Vic anti-vax mandate rally draws 10k crowd

Protesters have returned to the streets of Melbourne after the state this week passed pandemic laws.
Protesters have returned to the streets of Melbourne after the state this week passed pandemic laws.

Up to 10,000 people have protested in Melbourne's CBD, in the first mass demonstration since the Victorian government passed pandemic laws.

The crowd marched through Treasury Gardens shouting "sack Dan Andrews" and "freedom", with protesters carrying Eureka and national flags, as well as Donald Trump placards.

They sang The Seekers' I Am Australian before hearing speeches from ex-Liberal MP turned United Australia Party leader Craig Kelly and others.

Mr Kelly said he was unable to hire a rental car after landing at Melbourne airport because he refused to show his COVID-19 vaccine certificate.

"I am no longer in a great city, I am here in a fascist medical state," the NSW-based MP shouted.

The anti-mandate mob moved to the front of Flinders Street Station, bringing traffic to a standstill at the major intersection.

After more than an hour, some protesters headed for the ABC's Southbank studios as police formed a line in front of the building, and asked to speak with the public broadcaster's chair Ita Buttrose, who lives in Sydney.

They then set up outside Government House, the official residence of the state's governor who will sign off on the pandemic bill.

At the peak of the rally, Victoria Police estimated 8000 to 10,000 people were in attendance.

"There was a significant police presence throughout the city and no arrests were made as of 5pm," a spokesman said.

In nearby Carlton, a counter-rally against far-right elements of the so-called 'freedom protests' was also held.

There have been almost weekly demonstrations in Melbourne against vaccination mandates and pandemic laws, with concerns some protesters are members of neo-Nazi organisations or linked to far-right conspiracy groups.

The Andrews government's controversial new legislation, which passed parliament on Thursday, makes the premier and health minister responsible for declaring pandemics and making health orders.

It will replace the existing state of emergency on December 16 and makes Victoria the first state in Australia with pandemic-specific laws.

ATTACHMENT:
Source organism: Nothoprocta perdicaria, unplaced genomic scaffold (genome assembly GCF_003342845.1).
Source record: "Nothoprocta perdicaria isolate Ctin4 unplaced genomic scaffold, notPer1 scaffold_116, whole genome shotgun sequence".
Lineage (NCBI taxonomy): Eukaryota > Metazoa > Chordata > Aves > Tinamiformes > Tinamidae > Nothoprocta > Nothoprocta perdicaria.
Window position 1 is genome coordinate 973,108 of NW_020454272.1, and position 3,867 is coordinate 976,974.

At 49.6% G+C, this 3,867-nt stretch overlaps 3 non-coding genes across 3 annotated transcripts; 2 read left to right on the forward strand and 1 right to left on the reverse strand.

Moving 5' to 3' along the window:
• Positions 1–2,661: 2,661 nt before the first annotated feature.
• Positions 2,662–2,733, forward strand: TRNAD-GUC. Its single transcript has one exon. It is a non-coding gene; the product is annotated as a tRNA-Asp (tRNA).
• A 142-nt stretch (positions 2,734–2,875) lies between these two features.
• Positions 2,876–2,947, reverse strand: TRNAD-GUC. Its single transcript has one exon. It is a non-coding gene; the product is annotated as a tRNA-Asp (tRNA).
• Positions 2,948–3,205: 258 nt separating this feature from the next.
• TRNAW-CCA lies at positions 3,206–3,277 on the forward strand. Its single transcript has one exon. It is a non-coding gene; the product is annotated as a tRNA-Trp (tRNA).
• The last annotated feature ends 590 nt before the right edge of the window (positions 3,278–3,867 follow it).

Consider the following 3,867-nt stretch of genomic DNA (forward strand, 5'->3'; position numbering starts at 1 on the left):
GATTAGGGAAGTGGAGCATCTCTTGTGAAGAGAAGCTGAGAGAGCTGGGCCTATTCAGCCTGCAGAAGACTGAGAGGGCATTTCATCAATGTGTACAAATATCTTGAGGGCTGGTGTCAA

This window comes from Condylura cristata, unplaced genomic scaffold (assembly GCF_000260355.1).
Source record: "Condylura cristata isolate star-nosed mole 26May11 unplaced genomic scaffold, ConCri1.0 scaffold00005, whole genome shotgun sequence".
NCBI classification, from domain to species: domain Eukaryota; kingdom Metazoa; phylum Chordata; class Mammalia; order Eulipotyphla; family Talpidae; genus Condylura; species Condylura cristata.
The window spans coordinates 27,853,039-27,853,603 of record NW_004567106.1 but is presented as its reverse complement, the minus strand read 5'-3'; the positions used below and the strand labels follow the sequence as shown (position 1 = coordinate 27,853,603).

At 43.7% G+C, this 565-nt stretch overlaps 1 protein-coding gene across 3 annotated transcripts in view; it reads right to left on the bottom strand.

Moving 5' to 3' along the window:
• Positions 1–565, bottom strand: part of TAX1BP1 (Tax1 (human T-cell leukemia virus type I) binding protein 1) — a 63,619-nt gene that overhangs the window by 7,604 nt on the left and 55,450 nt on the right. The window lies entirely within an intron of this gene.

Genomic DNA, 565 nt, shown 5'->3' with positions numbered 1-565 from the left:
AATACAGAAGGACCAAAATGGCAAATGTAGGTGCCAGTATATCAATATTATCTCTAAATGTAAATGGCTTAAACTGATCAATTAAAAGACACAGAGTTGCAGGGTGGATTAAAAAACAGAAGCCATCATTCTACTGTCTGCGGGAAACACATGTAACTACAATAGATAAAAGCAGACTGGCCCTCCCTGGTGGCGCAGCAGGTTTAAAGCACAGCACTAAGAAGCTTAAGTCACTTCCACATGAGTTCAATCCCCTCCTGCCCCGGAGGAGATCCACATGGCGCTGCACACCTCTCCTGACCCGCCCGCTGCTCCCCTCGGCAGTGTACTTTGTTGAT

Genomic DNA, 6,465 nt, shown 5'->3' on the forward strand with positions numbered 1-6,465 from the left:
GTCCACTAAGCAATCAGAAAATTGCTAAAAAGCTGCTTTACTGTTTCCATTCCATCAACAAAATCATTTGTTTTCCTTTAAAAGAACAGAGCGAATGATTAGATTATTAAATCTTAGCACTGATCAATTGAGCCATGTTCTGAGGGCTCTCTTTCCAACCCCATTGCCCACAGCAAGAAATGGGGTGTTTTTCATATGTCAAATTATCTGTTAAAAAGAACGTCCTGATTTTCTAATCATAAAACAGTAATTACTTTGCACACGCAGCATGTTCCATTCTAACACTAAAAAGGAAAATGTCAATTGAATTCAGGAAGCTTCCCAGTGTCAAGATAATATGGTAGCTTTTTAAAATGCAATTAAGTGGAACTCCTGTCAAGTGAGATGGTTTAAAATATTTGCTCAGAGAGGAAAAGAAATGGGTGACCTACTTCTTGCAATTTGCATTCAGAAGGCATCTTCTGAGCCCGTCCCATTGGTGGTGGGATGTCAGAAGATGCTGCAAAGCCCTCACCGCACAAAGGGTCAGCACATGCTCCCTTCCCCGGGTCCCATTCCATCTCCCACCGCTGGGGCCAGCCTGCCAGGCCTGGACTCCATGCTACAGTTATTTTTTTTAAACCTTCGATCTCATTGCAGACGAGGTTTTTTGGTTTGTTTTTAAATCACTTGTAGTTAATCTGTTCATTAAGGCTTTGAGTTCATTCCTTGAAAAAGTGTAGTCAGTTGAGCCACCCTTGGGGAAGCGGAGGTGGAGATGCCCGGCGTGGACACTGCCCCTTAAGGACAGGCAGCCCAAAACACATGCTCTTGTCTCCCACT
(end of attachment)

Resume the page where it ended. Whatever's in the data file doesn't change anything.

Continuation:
Health Minister Martin Foley suggested demonstrators are complaining about aspects of the pandemic laws that had already been altered.

"Protests should be peaceful and they should be based on up-to-date information and facts," he told reporters on Saturday.

"What we now have is a set of legislative arrangements that allow a balance between the public health response that keeps us safe and open."

There are currently 39 COVID-19 cases linked to mass protests in Melbourne last month, with three people hospitalised and one in intensive care.

Fourteen of the largely unvaccinated cases went to the rallies while infectious.

Victoria recorded another 1365 infections, all bar two of which were locally acquired, and a further nine virus-related deaths over its latest reporting period.

Also on Saturday, Victoria's Shadow Emergency Services Minister Brad Battin called for the state government to potentially scrap restrictions on unvaccinated people from December 15, in line with NSW.

"I'd be encouraging (Premier) Daniel Andrews to seriously consider that," he said.

Mr Andrews has previously indicated restrictions on unvaccinated people in Victoria could change depending on the progress of booster shots and rollout of jabs to children aged between five and 11.


* Deaths: nine, of people aged in their 70s to 100s

* Death toll across the pandemic: 1365

* Active cases: 14,383, up 1470

* Hospital patients: 288, down one

* Seven-day hospitalisation average: 293, up two

* Actively infectious ICU patients: 44, up one

* Cleared ICU patients: 43, down one

* Patients on a ventilator: 20, down two

* Tests processed: 67,545

* Vaccine doses at state hubs: 4094

* 12 and over full vaccination rate: 91.4 per cent.

Australian Associated Press